None of this restricts free speech. You are quite at liberty to libel someone but you do so at the risk of having to withdraw the words and pay the offended person. However, we have added some other constraints on free speech within the criminal law through, for example, the Racism and Religious Hatred Act 2006. These constraints take the form of acting in response to words seen as incitement (in the case of the Act above, incitement to hatred). We have also seen constraints placed on 'offensive' or 'threatening' speech where it is broadcast or published including via social media like Twitter or Facebook. And finally we have direct and specific restrictions on free speech in the form of bans and controls on certain forms of commercial speech. The best example here is the ban on advertising tobacco products.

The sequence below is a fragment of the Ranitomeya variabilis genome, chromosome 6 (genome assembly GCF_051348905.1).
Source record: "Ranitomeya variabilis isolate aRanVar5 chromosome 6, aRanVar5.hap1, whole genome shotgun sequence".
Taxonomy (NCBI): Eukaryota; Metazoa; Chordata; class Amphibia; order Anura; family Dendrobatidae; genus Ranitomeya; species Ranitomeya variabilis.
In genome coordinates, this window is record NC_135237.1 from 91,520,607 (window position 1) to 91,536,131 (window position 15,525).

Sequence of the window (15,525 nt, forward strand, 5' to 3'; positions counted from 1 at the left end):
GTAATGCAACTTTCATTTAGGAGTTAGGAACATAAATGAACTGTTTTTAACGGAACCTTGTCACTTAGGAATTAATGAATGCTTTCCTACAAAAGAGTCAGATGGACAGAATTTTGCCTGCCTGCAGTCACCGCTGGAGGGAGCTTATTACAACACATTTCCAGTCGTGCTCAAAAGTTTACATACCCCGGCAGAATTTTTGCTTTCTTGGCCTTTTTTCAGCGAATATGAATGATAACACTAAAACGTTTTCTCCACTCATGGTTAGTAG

So while we say free speech is important we have allowed limits to be placed on speech that mean it is not always free and unlike the USA we have no First Amendment merely the goodwill of parliament in protecting our freedom. And this allows people to play a game of redefining what we mean by speech in order to justify censorship. Here's Anshuman A. Mondal setting out the premise for his justification of such censorship:

However, in his seminal book How to Do Things with Words, the Oxford philosopher J L Austin developed something known as 'speech act theory'. He argued that there were two broad categories of speech: the first, which he called 'constatives', are simply descriptive and informational; the second he called 'performatives', and they don’t simply say something, they do something. These forms of speech are therefore a kind of action.